Wednesday, 29 May 2013

# 353 Caraway seed cake

This is a flavoursome cake and apparently it was very popular in Victorian times. It's also the perfect cake for a picnic as its consistency, not too soft or too moist, means it travels well even when sliced.

This recipe is from the book British Baking from Peyton & Byrne.

Caraway Seed Cake

180g butter, softened
180g caster sugar
1/2 teaspoon vanilla extract
3 eggs
250g plain flour
1 teaspoon baking powder
1 teaspoon caraway seeds

Preheat the oven to 170 ºC. Grease and line a loaf tin with baking paper.

Beat the butter and the sugar together until light and creamy. Mix in the vanilla extract, then the eggs one at a time, mixing well after each addition until well incorporated.

Sift the flour and baking powder together into the bowl, add the caraway seeds and continue to beat the mixture until the flour is just mixed through. Be careful not to overmix.

Pour into the tin and bake for 45-50 minutes or until a skewer inserted into the centre of the cake comes out clean. Remove from the oven onto a wire rack and cool completely.



Monday, 27 May 2013

# 352 Spring Bank Holiday

Yesterday was the perfect Spring day with a clear blue sky and plenty of sunshine all day long, ideal weather for a day out in one of the many beautiful National Trust properties.

This time we revisited Berrington Hall in Herefordshire. This is a lovely property with plenty to see both inside the house and out in the walled and kitchen gardens and surrounding grounds. The servants quarters are very interesting and give you a real insight on what life was like for the staff working in these great big houses.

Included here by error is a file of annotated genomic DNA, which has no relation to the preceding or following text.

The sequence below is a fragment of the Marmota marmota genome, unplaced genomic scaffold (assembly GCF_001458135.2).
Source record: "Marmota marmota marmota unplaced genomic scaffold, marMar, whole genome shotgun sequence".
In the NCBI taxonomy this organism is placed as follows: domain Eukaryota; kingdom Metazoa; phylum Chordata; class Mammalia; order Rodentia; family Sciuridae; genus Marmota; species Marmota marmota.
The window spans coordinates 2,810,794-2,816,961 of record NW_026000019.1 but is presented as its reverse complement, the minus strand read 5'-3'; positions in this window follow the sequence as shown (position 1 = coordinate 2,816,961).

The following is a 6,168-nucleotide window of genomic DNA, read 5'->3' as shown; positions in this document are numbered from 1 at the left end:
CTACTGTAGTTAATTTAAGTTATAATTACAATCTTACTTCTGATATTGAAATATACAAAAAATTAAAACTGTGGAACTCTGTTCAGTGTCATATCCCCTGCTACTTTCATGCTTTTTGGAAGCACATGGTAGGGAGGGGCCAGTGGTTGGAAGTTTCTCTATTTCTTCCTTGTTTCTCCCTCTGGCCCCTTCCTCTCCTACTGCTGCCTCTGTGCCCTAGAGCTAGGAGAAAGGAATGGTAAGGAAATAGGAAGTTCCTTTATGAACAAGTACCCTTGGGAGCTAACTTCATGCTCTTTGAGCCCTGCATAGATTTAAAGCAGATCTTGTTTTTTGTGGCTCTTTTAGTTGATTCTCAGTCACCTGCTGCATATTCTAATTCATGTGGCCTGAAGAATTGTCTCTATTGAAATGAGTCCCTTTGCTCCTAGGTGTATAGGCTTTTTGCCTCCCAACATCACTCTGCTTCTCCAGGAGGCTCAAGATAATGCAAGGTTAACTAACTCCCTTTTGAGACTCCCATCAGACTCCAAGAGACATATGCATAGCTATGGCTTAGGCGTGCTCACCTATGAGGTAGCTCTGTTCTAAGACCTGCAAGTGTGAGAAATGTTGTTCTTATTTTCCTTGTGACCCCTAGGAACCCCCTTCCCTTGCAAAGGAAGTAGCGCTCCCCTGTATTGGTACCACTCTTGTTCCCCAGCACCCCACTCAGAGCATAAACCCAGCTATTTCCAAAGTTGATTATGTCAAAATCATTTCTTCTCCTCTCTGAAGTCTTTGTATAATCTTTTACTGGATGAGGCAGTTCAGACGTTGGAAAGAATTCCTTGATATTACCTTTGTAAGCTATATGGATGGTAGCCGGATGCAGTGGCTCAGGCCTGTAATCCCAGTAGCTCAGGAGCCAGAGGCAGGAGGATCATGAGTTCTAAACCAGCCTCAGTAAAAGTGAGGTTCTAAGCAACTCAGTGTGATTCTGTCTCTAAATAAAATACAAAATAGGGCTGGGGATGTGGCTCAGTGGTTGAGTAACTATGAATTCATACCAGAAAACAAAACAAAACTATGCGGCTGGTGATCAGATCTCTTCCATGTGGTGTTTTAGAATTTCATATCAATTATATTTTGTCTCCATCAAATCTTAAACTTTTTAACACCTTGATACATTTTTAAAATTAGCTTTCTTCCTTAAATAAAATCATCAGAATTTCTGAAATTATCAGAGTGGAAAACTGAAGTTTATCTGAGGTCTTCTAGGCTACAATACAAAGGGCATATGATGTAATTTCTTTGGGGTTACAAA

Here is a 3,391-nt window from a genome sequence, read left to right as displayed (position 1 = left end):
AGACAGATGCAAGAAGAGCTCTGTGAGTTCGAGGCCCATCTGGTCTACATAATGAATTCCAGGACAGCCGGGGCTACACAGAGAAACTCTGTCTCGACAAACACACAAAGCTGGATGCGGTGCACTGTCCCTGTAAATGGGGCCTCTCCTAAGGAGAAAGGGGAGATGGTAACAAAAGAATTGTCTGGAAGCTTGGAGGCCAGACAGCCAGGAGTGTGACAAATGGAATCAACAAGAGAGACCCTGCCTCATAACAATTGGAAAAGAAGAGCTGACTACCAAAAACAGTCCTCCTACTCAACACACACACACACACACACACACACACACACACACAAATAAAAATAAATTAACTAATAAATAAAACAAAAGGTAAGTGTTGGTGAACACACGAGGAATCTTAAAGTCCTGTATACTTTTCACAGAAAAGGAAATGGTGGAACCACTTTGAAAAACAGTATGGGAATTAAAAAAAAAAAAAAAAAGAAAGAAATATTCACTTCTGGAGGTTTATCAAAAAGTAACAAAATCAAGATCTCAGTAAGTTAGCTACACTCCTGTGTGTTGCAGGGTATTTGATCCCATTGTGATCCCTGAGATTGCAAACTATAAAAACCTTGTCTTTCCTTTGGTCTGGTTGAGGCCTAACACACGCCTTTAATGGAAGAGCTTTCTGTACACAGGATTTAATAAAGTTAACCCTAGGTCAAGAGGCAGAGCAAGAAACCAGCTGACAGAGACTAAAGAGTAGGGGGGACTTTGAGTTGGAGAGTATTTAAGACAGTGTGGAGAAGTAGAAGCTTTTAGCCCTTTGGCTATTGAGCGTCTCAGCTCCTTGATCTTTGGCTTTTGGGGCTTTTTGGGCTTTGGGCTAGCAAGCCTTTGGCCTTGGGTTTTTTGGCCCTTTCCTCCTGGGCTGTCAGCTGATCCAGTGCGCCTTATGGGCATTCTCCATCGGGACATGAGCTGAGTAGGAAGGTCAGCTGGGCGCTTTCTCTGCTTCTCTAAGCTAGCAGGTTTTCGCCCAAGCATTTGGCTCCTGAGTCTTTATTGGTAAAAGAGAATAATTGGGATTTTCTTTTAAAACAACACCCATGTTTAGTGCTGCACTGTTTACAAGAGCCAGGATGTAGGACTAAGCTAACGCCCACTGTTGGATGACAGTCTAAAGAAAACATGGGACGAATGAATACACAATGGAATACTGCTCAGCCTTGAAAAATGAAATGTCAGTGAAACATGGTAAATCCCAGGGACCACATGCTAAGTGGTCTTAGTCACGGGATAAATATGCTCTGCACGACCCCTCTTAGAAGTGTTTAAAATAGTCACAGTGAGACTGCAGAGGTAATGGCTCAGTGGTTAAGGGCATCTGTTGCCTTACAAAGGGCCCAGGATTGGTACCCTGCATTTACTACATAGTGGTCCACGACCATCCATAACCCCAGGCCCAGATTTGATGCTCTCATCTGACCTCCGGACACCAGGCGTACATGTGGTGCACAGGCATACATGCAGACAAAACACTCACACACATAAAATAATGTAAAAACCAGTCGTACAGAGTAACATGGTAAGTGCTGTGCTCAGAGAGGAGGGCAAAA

You can find a few more photos on my Flickr here.


Tuesday, 21 May 2013

# 351 Shaping bread

When making bread one of the things I struggle with the most is the shaping of the dough especially if I'm planning on baking it in a baking tray instead of a tin. Thanks to Paul Hollywood's Bread on TV I'm finally getting better results when shaping my loaves.

I thought I'd share how I've been doing it in case anyone else has had  the same problem. This is how I do it and so far the results have been great.

So, you've kneaded the dough and it has had its 1st proving. Knock the dough back and tip on to the work surface. Using a rolling pin or the palms of your hands stretch the dough to a rectangle shape.

 Fold the bottom up to the middle and gently press down with your fingetips.

Then fold the top down and again press gently.

Now fold from one of the sides towards the middle, press and then do the same on the other side.

Press the dough with your fingertips or gently roll it out with a rolling pin.

Then start rolling the dough as if it's a roulade, tuck in the ends underneath and place the shaped dough in the tin or baking tray.

Prove for a 2nd time for about 30-40 minutes until increased in size and then bake in a preheated oven.

This is the loaf I made following this method and it looks a lot better than my previous ones when I just placed the dough on the tin or tray and hoped for the best.